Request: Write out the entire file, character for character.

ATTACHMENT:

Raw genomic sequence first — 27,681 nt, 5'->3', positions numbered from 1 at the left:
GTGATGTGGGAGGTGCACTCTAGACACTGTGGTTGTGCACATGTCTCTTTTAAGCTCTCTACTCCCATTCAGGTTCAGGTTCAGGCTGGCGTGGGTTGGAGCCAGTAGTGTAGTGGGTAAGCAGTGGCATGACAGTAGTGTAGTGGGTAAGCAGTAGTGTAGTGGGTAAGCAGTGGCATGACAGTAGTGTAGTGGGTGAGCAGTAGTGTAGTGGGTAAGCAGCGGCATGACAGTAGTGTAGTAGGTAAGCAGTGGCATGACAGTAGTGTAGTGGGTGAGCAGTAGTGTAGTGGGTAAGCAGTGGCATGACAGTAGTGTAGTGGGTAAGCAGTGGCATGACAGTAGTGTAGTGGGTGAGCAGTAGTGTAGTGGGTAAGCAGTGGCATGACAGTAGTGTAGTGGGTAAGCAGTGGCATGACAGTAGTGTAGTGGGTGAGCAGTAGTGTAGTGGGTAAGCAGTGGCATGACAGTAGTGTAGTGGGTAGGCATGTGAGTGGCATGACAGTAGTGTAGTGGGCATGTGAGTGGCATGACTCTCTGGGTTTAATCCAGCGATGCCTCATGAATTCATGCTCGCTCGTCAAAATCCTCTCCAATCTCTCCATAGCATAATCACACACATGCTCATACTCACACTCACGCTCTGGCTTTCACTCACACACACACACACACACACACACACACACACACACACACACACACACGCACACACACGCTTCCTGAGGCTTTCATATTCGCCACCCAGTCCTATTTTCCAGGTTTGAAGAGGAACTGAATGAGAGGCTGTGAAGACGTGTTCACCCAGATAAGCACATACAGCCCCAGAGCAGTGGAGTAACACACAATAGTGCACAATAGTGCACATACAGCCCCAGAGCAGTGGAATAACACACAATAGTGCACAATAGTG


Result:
Raw genomic sequence first — 27,681 nt, 5'->3', positions numbered from 1 at the left:
GTGATGTGGGAGGTGCACTCTAGACACTGTGGTTGTGCACATGTCTCTTTTAAGCTCTCTACTCCCATTCAGGTTCAGGTTCAGGCTGGCGTGGGTTGGAGCCAGTAGTGTAGTGGGTAAGCAGTGGCATGACAGTAGTGTAGTGGGTAAGCAGTAGTGTAGTGGGTAAGCAGTGGCATGACAGTAGTGTAGTGGGTGAGCAGTAGTGTAGTGGGTAAGCAGCGGCATGACAGTAGTGTAGTAGGTAAGCAGTGGCATGACAGTAGTGTAGTGGGTGAGCAGTAGTGTAGTGGGTAAGCAGTGGCATGACAGTAGTGTAGTGGGTAAGCAGTGGCATGACAGTAGTGTAGTGGGTGAGCAGTAGTGTAGTGGGTAAGCAGTGGCATGACAGTAGTGTAGTGGGTAAGCAGTGGCATGACAGTAGTGTAGTGGGTGAGCAGTAGTGTAGTGGGTAAGCAGTGGCATGACAGTAGTGTAGTGGGTAGGCATGTGAGTGGCATGACAGTAGTGTAGTGGGCATGTGAGTGGCATGACTCTCTGGGTTTAATCCAGCGATGCCTCATGAATTCATGCTCGCTCGTCAAAATCCTCTCCAATCTCTCCATAGCATAATCACACACATGCTCATACTCACACTCACGCTCTGGCTTTCACTCACACACACACACACACACACACACACACACACACACACACACACACACGCACACACACGCTTCCTGAGGCTTTCATATTCGCCACCCAGTCCTATTTTCCAGGTTTGAAGAGGAACTGAATGAGAGGCTGTGAAGACGTGTTCACCCAGATAAGCACATACAGCCCCAGAGCAGTGGAGTAACACACAATAGTGCACAATAGTGCACATACAGCCCCAGAGCAGTGGAATAACACACAATAGTGCACAATAGTG